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Thursday, October 4, 2012

Same same but different... (My sky-high life)


Cornelia Valerie Voigt, Cabin Crew Member

“Same same but different.” Ever since I have been a SWISS flight attendant I have often heard this saying and I use it myself with increasing frequency in connection with inflight service, flight destination or passengers on board. From the point of view of work routine, there is no real difference between a flight to Barcelona and one to Hamburg. Depending on the meal cycle, the same snack and the same beverages are served, and the duration of both flights is about one hour and in most cases the aircraft used is the same type. However, every flight is in fact different because of the people involved – cabin crew and passengers. My awareness of where the flight is headed most often comes into focus at boarding. Although the board announcements by the maitre de cabine and the information shown on the cabin screen indicate our destination, it is the passengers, with their language, body language and behaviour, who really make it clear. On a flight to Barcelona, for example, the passengers are typically young, lively and in the mood for fun. Flights to Düsseldorf are characterised by passengers travelling on business who know exactly what they want: quiet, two drinks and space for their roller trolley. For me, the real classics are the flights to Moscow: demand is particularly strong for the goods on the duty-free trolleys.

But recently I was on a flight in which for once the aircraft itself was different. From the outside, it looked no different: an Airbus 320 with SWISS logo. But the cabin interior was predominantly blue rather than the regular dark grey on grey. Blew carpet and blue seats. And when I say blue, I mean really blue. Blue like the sky, blue like the water in a swimming pool. Blue like a smurf! I soon found what was going on. This slightly different SWISS aircraft had been converted into an Edelweiss plane. That is, not completely, because the transformation was on the inside only. Viewed from the outside, it still looked like a SWISS aircraft. I then found out that this aircraft was often used for code-share flights operated by Edelweiss – therefore the rather more colourful interior with Edelweiss flowers. That’s quite alright, however, because Edelweiss destinations are often sunny, so our passengers boarding in Zurich are already put in a holiday mood. Regardless of its blue colour scheme, the flight itself is the same – as in , “same same but different”.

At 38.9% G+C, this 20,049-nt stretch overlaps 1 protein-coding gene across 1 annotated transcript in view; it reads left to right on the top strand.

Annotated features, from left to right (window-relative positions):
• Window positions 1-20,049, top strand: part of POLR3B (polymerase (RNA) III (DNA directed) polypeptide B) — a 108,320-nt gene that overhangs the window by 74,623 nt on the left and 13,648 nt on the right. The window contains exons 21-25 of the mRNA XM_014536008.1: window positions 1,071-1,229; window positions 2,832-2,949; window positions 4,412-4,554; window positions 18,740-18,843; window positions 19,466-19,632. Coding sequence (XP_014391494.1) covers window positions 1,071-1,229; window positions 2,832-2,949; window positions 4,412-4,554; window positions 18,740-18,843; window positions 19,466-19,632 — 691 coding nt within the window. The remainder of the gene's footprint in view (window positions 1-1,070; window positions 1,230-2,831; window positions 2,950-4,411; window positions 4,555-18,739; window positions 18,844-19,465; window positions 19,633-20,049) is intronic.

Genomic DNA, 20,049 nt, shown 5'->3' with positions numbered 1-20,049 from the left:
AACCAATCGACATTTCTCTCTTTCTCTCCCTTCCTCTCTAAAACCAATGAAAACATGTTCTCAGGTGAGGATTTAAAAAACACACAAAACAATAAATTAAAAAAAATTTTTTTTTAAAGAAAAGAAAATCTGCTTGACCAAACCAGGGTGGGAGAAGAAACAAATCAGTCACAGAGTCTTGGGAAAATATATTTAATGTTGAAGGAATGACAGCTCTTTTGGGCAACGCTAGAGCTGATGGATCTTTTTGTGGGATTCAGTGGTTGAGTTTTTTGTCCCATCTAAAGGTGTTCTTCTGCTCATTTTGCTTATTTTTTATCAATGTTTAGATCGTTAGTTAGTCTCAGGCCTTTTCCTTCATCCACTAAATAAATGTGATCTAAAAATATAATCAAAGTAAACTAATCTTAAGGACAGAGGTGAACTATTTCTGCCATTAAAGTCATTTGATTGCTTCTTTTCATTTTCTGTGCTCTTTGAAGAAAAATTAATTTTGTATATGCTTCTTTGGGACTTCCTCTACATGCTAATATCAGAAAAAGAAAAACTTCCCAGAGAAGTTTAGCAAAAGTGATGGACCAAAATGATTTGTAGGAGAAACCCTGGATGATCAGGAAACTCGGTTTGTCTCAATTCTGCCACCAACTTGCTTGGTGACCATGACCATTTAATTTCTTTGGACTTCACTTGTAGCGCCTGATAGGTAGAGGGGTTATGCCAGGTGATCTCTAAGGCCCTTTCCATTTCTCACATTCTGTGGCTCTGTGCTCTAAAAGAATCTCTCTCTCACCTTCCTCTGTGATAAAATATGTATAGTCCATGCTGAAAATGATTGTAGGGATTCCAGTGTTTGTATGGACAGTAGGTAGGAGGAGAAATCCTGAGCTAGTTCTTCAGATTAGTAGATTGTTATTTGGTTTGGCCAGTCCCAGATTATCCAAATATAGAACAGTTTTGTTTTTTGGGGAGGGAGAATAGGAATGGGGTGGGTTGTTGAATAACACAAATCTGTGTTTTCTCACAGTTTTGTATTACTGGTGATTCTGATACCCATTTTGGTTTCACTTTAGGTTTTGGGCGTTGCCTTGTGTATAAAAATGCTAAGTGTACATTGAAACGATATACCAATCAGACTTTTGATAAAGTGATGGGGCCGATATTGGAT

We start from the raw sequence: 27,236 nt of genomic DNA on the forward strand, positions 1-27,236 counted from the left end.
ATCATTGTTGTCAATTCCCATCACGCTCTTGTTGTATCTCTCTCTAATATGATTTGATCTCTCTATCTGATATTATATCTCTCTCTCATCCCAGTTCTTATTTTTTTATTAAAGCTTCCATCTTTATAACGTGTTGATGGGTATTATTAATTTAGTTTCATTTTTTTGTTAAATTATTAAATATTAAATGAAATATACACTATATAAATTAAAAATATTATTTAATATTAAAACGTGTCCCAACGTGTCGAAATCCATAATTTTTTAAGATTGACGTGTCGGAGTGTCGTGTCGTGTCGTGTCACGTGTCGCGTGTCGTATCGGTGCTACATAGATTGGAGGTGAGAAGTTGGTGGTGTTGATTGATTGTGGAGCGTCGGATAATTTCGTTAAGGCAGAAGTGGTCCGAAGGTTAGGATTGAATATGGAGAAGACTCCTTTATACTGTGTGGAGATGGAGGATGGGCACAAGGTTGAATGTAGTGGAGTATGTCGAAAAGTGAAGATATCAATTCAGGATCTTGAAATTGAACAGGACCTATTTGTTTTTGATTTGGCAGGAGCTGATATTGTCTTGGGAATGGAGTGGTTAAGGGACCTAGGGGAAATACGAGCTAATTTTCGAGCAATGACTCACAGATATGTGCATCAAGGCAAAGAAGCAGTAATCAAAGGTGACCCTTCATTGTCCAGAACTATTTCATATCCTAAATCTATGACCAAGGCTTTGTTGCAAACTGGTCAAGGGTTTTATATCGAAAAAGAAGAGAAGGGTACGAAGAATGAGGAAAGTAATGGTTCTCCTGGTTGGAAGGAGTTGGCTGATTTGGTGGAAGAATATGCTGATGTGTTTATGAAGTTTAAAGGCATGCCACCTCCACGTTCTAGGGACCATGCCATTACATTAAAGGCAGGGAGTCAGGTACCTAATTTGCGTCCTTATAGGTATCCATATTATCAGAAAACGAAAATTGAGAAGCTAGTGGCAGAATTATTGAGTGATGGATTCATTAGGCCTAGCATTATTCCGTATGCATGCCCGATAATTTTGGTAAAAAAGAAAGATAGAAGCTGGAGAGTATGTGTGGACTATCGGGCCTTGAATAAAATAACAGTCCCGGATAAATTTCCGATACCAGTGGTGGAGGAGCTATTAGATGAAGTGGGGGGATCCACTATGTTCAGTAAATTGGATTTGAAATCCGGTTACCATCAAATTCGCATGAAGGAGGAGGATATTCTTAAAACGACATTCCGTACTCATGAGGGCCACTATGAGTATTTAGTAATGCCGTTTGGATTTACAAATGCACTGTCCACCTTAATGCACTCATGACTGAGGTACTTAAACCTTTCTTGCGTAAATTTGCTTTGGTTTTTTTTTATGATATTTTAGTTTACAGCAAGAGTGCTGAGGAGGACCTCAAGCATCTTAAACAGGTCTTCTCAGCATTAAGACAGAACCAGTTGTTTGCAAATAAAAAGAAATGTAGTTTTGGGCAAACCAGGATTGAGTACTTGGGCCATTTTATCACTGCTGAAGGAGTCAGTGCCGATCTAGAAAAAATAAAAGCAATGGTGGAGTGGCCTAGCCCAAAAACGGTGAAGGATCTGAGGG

5 comments:

  1. the seats are blue because it's going to fly for edelweiss air one day soon:)

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  2. when I first entered this airplane I was really shocked. I think it's ugly and don't understand, why SWISS and not only Edelweiss flies this smurf...

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